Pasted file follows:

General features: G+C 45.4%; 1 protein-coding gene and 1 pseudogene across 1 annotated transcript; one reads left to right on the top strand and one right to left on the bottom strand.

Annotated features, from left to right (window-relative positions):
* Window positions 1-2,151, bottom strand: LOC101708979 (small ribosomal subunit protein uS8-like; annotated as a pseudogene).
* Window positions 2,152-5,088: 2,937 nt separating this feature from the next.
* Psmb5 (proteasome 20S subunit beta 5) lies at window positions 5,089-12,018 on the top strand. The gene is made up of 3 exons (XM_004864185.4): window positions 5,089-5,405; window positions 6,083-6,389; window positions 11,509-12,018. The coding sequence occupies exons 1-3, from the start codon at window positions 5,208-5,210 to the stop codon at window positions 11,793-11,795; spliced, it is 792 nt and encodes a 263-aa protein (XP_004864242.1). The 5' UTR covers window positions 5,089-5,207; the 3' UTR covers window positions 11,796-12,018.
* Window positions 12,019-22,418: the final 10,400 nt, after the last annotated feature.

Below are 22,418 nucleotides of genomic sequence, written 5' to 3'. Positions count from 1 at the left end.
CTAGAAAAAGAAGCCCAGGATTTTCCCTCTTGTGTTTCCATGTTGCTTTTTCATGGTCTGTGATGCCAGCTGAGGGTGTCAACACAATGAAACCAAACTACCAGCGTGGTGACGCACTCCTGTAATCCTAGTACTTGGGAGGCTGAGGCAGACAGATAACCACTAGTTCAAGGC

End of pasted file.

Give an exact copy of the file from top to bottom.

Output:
General features: G+C 45.4%; 1 protein-coding gene and 1 pseudogene across 1 annotated transcript; one reads left to right on the top strand and one right to left on the bottom strand.

Annotated features, from left to right (window-relative positions):
* Window positions 1-2,151, bottom strand: LOC101708979 (small ribosomal subunit protein uS8-like; annotated as a pseudogene).
* Window positions 2,152-5,088: 2,937 nt separating this feature from the next.
* Psmb5 (proteasome 20S subunit beta 5) lies at window positions 5,089-12,018 on the top strand. The gene is made up of 3 exons (XM_004864185.4): window positions 5,089-5,405; window positions 6,083-6,389; window positions 11,509-12,018. The coding sequence occupies exons 1-3, from the start codon at window positions 5,208-5,210 to the stop codon at window positions 11,793-11,795; spliced, it is 792 nt and encodes a 263-aa protein (XP_004864242.1). The 5' UTR covers window positions 5,089-5,207; the 3' UTR covers window positions 11,796-12,018.
* Window positions 12,019-22,418: the final 10,400 nt, after the last annotated feature.

Below are 22,418 nucleotides of genomic sequence, written 5' to 3'. Positions count from 1 at the left end.
CTAGAAAAAGAAGCCCAGGATTTTCCCTCTTGTGTTTCCATGTTGCTTTTTCATGGTCTGTGATGCCAGCTGAGGGTGTCAACACAATGAAACCAAACTACCAGCGTGGTGACGCACTCCTGTAATCCTAGTACTTGGGAGGCTGAGGCAGACAGATAACCACTAGTTCAAGGC